- - Thursday, July 7, 2022

Those familiar with the Bible will remember the opening words of the story of Noah:Noah was a righteous man in his generation.” This statement becomes the underpinning for God’s decision to spare Noah and his family when the Almighty unleashes a destructive flood intended to obliterate a world that has become corrupt.

It does not take a biblical scholar to ascertain that the praise of Noah is qualified; that it is contextual. This description of Noah strongly suggests that by the standards of other times, Noah might not have been worthy of being saved. In fact, the Bible will later inform us that Noah was a drunk, devoid of self-restraint and hardly a paragon of virtue. Yet, in the eyes of God, he was deemed worthy of being saved because he was a better person than the miscreants of his time, even though he was not necessarily a righteous person by the standards of other eras, including our own. With its description of Noah, the Bible provides us with a powerful reminder that the judgments we bring to bear on historical characters cannot be based upon either abstract or anachronistic factors. We must evaluate people in the context of their world, not of ours.

That reminder seems especially important in our era of cancel culture and, comes powerfully to mind with respect to the reported current proposition that The George Washington University in the District of Columbia must change its name because its namesake was a slaveholder. Perhaps the Noah story can help us to better appreciate why it is entirely appropriate to honor George Washington, in spite of his flaws.

The vital role that Washington played in the history of our nation did not relate to his personal wealth or his comportment in his personal life. Rather, it had to do with the critical leadership that he provided during the American War of Independence and its aftermath.

Furthermore, the recognition given to Washington is appropriate for an even more important reason. After the colonies had gained their independence, Washington was given the possibility of being designated as the ruler of the new country for life. He refused. Then, as he approached the end of his second term as president, when he could easily have stayed on as president, he announced that he would be retiring to his estate at Mount Vernon and would be handing over his authority to a democratically selected successor.

Few people seem to be aware of it today, but this voluntary abandonment of the supreme power was a first in modern history. The notion that a head of state would willingly relinquish the power that he had, while still alive and in good health, was essentially unheard of. Until Washington chose to step aside, rulers had surrendered their authority only when forced to do so by death or violent removal from their positions.

Washington set in motion a pattern that, more than any other, assured that the executive power in the United States would change hands regularly in accordance with the will of the people, thereby creating a powerful democratic legacy and setting us on a unique path.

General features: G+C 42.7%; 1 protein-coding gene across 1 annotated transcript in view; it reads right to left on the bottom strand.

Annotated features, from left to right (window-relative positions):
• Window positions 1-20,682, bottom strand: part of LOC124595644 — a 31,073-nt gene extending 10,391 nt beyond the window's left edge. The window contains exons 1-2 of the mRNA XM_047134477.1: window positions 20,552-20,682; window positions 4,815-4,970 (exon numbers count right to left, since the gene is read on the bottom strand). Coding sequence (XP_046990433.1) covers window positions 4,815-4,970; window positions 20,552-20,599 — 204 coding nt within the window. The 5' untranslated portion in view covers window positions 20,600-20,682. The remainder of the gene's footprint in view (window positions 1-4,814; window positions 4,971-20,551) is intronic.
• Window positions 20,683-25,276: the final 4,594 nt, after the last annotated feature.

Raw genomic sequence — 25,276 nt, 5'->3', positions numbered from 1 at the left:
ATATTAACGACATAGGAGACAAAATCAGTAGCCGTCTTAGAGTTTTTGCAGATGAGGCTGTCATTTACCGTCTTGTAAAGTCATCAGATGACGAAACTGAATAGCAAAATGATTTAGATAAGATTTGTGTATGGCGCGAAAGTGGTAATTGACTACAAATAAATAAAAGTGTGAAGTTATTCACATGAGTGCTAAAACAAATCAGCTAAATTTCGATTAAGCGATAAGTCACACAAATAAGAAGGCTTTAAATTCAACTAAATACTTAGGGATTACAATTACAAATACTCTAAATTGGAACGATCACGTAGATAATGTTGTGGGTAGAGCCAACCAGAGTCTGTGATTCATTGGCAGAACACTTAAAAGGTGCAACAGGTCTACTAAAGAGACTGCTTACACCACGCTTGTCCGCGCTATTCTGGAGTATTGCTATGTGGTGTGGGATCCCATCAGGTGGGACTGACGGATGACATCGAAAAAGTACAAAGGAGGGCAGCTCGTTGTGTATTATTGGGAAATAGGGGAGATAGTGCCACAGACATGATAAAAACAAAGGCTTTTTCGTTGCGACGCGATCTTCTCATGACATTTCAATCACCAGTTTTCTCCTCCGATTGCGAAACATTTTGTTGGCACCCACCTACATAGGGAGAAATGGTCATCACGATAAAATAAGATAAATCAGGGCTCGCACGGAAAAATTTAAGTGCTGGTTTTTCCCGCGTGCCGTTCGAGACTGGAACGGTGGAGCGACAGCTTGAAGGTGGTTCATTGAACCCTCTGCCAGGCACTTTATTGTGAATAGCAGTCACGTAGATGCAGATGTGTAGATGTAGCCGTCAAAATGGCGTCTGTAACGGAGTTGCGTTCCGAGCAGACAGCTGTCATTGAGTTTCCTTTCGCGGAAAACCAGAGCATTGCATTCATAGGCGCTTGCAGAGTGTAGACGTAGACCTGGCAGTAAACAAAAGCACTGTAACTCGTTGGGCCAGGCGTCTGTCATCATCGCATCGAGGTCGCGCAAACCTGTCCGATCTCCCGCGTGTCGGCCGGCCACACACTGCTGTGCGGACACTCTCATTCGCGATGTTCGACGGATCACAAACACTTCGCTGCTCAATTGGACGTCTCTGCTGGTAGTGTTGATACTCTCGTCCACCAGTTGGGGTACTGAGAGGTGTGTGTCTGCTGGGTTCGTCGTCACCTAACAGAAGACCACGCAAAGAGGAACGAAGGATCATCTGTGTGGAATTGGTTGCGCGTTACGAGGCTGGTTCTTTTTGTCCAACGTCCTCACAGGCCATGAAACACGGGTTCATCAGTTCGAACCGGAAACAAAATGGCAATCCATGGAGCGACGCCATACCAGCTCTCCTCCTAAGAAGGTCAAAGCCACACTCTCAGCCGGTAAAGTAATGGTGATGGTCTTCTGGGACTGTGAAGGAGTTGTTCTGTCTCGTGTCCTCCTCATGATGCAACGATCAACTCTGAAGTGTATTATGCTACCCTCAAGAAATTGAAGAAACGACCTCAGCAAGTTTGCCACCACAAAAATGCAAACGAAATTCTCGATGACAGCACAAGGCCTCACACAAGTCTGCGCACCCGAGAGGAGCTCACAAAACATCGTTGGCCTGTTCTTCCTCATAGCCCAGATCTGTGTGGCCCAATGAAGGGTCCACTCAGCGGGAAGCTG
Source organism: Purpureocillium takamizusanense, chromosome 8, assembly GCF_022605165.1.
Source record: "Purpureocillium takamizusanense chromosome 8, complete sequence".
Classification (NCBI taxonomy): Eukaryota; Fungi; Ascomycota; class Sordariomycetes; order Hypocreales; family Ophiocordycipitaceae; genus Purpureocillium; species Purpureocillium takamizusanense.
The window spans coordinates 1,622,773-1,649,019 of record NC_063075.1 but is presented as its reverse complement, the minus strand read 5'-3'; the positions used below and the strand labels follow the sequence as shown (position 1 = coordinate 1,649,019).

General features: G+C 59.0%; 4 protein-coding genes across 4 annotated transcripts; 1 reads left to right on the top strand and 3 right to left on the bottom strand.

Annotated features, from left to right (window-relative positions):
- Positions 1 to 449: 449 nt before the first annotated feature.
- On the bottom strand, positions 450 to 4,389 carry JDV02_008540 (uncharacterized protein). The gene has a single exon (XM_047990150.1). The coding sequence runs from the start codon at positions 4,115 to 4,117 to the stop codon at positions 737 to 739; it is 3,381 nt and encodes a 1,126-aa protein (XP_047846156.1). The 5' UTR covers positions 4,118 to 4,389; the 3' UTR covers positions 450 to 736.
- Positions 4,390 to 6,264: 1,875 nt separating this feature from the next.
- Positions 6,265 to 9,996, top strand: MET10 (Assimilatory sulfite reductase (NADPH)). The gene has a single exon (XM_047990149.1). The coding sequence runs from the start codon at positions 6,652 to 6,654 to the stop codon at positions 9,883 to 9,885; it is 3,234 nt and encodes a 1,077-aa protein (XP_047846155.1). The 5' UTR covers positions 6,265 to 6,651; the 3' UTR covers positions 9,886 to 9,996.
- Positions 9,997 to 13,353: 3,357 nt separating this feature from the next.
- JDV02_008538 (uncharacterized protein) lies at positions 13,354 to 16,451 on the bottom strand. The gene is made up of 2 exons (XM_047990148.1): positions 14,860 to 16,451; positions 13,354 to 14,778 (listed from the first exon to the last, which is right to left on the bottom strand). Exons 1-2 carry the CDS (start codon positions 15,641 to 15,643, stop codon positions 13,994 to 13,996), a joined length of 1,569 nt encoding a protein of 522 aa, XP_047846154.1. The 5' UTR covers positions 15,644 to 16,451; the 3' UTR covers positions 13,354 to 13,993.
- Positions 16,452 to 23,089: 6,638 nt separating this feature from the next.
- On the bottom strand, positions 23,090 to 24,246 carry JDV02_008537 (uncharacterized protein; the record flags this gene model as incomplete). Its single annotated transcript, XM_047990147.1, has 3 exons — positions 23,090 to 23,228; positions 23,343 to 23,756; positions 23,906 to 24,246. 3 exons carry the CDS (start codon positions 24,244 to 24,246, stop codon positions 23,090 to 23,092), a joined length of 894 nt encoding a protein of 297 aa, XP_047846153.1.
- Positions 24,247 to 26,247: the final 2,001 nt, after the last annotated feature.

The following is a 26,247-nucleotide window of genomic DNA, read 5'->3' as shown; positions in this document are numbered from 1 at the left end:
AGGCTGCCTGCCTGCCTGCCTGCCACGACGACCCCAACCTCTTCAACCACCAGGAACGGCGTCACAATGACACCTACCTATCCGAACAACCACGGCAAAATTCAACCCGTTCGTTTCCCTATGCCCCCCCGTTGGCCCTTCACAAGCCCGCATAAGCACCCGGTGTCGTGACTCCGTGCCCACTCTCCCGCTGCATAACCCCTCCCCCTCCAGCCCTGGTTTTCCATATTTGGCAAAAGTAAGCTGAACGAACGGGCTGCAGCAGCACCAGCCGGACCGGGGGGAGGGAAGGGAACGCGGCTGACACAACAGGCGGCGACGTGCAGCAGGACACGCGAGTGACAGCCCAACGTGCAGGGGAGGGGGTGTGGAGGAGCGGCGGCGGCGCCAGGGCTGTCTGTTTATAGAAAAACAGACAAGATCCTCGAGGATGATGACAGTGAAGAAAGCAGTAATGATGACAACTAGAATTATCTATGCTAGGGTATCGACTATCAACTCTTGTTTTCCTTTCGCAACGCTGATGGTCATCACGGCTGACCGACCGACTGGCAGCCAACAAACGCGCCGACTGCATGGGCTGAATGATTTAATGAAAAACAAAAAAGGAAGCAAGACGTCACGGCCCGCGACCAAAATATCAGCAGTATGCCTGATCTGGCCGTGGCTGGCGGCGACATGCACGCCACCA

Yes, the man who set in place this most fundamental pillar of American democracy was a slaveholder. It is even said that he was harsh to some of his slaves. He was a distinctly flawed human being who, in this respect, behaved in a manner consistent with his times and those of his class. However, in regard to the exercise of power, he did not follow the pattern of his epoch — he transcended it. Unlike the European monarchs or Middle Eastern potentates of his time, he rose above the pursuit of self-aggrandizement and personal power. He was better than they were; he was more righteous in his understanding of the role that a leader should play.

At Washington’s funeral, Henry Lee, described the deceased president with the immortal words, “First in war — first in peace — and first in the hearts of his countrymen.” Through his eulogy, Lee clearly placed Washington in his historic context. He noted that the late president stood out as an example in his time. He did not seek to compare him to ancient prophets or figures from a different age. Nor did he suggest that he towered over other historical figures. He praised Washington, not for having been perfect, but for having been the very best in his time.

There is no need to nullify or cancel any portion of Washington’s life. He made mistakes. His ownership of slaves was only one of many mistakes he assuredly made during the course of his relatively long life. But it is not for his mistakes that he is remembered; he is remembered for his remarkable contributions to the creation of our nation and its institutions — which have withstood the vagaries of time. He sacrificed large portions of his life to the cause of freedom and set an extraordinary example for his contemporaries. He was assuredly among the best of his generation and in his case, contrary to Noah’s, an extraordinary generation.

We should reject the attempts to cancel the greatness of Washington; we should refuse to adopt the efforts to distort and destroy our historic leaders and our national narrative. Let us leave Washington with the acknowledgment that he was a giant of his time and that, even if imperfect, he remains amply worthy of all of the honors which have been bestowed upon him.

• Gerard Leval is a partner in the Washington office of a national law firm. He is the author of “Lobbying For Equality: Jacques Godard and the Struggle for Jewish Civil Rights During the French Revolution,” published earlier this year by HUC Press.

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